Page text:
And by me posting this, you can tell I've never taken my bike up that high :)
real world, that may be a pretty true statement, but then again, if we are not standing on the edge, then were taking up to much room:D
 

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Discussion Starter #12
What you are describing is a speed related wobble. Do you run a windshield? It can cause the wobble effect. That's why high speed bikes use a fairing mounted to the frame and not the fork.

An out of balance wheel can do it too. Make sure you balance it with the rotor still attached and with the valvestem cap on. At those speeds, it all matters. Make sure your tire pressure is up to snuff too. At that speed, you don't want to take any chances.



Cupcake, I don't condone speeding, and I rarely do it. But if we limited our aspirations to a number on a guage, no one would ever achive anything.........
yeppers on the windsheild, I know its not the most aerodynamic critter made, its like pushing a half sheet of plywood through the air.
I also installed a fork brace. When the sheild is removed it still gets the shake so I cant blame it all on that.
Sometimes at 90mph I can feel the front end acting weird. I think I will do a new tire again, this time try a different brand. I will also change to progressive springs and different weight oil. I've gotta do something, not because I speed everywhere, but because I know it can't be right and there is something I am missing.
If a bike is set up properly, it should speed on up to where the motor is the limit, not the bike and its stability issue.
I know it can be done, I'm gonna figure it out and go get me a speed record on a sporty. www.TexasMile.com
 

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I'll bet some of the time, "speed wobble" is induced by the rider holding on too tight, and causing a feedback. That seems more likely than suspecting there is some design characteristic like the rake, everybody would be talking about a standard characteristic. Next time it tries to wobble, let go. :D
Or at least lighten up, and if you're holding so tight you can't lighten up, that's even more likely to be the cause.

As if I know ANYTHING about riding that fast.
(Amy, you aren't the only one..)
I'm a pretty sedate rider, DEEPLY convinced that old saying about pilots
is perfectly at home describing motorsickle riders.

"There's OLD RIDERS and there's BOLD RIDERS ,
but there aren't very many OLD BOLD RIDERS."
 

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One more thing to consider, are your tires up to operating at that speed? A tire outside its speed range may begin to expand in an unstable manner due to centrifugal forces, and would be most prononced at the center of the tread, lessening as it proceeds down the side of the tire. and you might if you really like to go that fast very often, do the balance proceedure as periously outlined,and then have the tire trued. its done by spinning the entire wheel and having an absrasive wheel trim off the out of round parts of the tread. I dont know if this is needed in this day, and age, but it was needed in the 60's if you wanted a balanced and true running highspeed wheel. The fork oil might need changing as well, the stock juice might be foaming at those speeds, so see if there is an oil suitable for high speed use. just thoughts from my aged brain, T-Head.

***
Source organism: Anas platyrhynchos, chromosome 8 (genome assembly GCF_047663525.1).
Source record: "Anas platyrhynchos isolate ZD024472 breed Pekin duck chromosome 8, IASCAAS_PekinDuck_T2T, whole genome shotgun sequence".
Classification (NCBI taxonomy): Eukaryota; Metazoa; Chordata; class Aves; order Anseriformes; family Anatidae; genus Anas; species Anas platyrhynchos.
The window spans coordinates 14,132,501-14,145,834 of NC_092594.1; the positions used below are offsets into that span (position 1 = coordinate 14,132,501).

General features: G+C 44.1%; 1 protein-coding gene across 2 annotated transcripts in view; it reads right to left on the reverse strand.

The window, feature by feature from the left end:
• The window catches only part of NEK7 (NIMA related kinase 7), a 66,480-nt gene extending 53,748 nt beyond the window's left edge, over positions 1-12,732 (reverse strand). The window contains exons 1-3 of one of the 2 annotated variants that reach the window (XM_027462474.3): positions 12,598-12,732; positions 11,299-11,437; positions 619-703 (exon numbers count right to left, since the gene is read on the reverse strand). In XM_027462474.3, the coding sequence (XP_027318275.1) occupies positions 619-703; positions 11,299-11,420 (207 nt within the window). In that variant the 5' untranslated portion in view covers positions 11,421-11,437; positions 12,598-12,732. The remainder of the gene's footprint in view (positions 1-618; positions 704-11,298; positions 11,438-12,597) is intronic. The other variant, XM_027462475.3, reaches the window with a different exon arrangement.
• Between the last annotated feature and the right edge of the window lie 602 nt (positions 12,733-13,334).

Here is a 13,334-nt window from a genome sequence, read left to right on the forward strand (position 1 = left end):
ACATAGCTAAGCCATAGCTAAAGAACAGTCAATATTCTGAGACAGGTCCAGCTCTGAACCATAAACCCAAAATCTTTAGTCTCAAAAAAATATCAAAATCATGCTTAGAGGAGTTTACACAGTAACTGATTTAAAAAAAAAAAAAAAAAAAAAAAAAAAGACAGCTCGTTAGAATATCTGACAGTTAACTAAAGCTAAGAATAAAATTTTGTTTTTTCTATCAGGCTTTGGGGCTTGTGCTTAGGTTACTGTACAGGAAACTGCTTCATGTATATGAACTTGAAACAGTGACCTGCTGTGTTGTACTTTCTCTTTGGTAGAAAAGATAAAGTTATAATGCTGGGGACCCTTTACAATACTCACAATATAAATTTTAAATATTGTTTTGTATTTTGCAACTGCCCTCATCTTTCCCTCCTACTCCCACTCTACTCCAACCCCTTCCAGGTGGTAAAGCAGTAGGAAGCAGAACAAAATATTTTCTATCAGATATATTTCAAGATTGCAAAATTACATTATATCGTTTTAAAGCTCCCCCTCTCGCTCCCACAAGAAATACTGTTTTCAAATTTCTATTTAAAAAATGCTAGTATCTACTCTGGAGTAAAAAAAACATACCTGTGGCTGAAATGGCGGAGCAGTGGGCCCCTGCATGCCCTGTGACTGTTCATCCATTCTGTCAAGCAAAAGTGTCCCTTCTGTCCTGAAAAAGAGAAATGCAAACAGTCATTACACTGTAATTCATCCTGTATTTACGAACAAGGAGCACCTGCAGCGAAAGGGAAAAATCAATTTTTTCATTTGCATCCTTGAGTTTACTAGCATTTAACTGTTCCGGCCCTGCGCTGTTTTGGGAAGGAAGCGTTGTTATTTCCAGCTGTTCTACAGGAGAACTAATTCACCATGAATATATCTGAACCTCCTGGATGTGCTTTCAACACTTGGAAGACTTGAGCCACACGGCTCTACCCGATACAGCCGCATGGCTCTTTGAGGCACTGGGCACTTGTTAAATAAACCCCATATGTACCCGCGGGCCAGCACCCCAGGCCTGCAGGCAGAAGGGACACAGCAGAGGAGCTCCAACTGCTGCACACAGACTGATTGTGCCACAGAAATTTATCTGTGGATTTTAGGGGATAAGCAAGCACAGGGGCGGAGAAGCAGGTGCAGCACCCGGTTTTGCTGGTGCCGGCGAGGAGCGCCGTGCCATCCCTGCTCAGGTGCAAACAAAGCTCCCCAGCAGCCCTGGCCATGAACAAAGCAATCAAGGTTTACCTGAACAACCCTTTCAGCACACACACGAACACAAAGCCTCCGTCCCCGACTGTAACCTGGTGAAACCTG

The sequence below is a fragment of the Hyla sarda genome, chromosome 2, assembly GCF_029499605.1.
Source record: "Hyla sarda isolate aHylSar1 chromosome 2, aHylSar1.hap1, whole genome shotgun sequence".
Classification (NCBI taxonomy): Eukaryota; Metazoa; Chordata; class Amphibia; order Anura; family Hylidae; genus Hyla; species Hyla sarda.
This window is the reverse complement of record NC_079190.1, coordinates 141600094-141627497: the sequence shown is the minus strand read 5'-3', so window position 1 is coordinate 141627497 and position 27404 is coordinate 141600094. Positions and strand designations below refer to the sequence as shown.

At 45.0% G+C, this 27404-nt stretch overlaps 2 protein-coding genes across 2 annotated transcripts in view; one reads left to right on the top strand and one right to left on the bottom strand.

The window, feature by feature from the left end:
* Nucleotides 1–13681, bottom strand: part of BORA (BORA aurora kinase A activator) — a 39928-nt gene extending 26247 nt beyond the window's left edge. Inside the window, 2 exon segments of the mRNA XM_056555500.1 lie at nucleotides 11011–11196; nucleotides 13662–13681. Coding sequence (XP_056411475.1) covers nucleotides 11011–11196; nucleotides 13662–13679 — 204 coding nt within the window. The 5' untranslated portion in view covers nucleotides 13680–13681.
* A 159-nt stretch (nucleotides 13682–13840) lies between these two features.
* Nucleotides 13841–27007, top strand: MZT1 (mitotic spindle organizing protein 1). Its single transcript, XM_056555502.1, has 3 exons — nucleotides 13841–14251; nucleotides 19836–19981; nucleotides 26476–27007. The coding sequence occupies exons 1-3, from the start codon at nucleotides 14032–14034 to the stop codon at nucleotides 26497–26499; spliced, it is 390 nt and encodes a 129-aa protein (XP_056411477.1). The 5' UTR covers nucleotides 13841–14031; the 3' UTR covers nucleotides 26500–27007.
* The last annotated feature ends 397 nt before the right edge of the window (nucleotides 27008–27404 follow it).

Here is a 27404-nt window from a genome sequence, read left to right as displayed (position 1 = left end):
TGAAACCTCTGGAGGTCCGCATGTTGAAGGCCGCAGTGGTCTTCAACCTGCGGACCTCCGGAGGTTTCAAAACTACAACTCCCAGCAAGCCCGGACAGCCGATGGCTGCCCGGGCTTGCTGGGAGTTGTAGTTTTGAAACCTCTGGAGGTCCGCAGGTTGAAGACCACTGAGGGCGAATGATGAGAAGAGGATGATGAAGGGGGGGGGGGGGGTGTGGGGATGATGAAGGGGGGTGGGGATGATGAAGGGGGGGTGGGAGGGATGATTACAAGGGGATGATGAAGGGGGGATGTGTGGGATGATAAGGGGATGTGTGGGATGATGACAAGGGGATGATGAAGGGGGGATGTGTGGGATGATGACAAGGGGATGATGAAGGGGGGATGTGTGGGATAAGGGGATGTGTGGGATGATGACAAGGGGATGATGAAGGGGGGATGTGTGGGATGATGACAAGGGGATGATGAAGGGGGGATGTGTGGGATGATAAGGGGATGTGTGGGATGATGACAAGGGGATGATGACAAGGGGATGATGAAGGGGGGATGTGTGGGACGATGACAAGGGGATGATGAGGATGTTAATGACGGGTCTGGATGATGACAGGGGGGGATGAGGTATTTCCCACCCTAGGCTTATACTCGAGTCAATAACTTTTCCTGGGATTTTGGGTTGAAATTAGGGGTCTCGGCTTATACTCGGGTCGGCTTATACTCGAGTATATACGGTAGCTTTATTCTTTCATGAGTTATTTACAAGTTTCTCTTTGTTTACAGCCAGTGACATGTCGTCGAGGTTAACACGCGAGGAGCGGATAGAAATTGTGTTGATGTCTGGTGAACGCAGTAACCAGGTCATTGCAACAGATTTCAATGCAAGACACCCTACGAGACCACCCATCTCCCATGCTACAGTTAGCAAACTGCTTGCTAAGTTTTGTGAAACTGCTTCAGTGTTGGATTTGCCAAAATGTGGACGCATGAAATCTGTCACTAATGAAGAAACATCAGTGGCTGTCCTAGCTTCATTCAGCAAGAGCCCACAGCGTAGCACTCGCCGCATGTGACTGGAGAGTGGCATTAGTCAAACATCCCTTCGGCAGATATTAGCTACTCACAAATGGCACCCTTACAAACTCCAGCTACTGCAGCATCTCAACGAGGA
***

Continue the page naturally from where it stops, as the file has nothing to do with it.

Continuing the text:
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I'd be curious if there is any shake at any other speed, no matter how slight.

Look at the weights on the new tire. Many times, if there is too much weight on one side, the tech will turn the tire on the rim and re-balance.

Sometimes it is just this simple.

Was there a noticible shake anywhere before the tire change?
 

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There are a couple other things we used to do in the good ole days, with hydro forks, (you had a choice in those days, ) sometimes if the dampening wasnt right, we would drill out the holes in the metering disks, and change the springs to produce whatever differences we needed. sometimes we would change oil viscosity as well, so it would dampen more smoothly.you might be able to get fork parts that will be responsive enough to articulate properly at the speeds you run at. and while you are at it,, if your bike is older than 2-3 yrs,, try checking the swingarm bearings/bushings whatever they use nowadays. a little slop in those, and you can wobble as well.
 

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From my dirt bike racing days I learned that often if you have handling oddities in the front end, you look to the rear end and vice versa. Make sure your rear tire is inflated and balanced and most importantly properly centered and aligned. Make sure you have the same springs and settings on your shock. Swingarm bearings, etc. You might be surprised.
 

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Discussion Starter #20
update for those who care.
end result, I swapped to new tires front and back and it solved a whole bunch of it. I can zip to 120+ in 4th gear in a blink, then hit 5th and tap it on 130 with zero wobbles.
Avon Venom X tires are teh bomb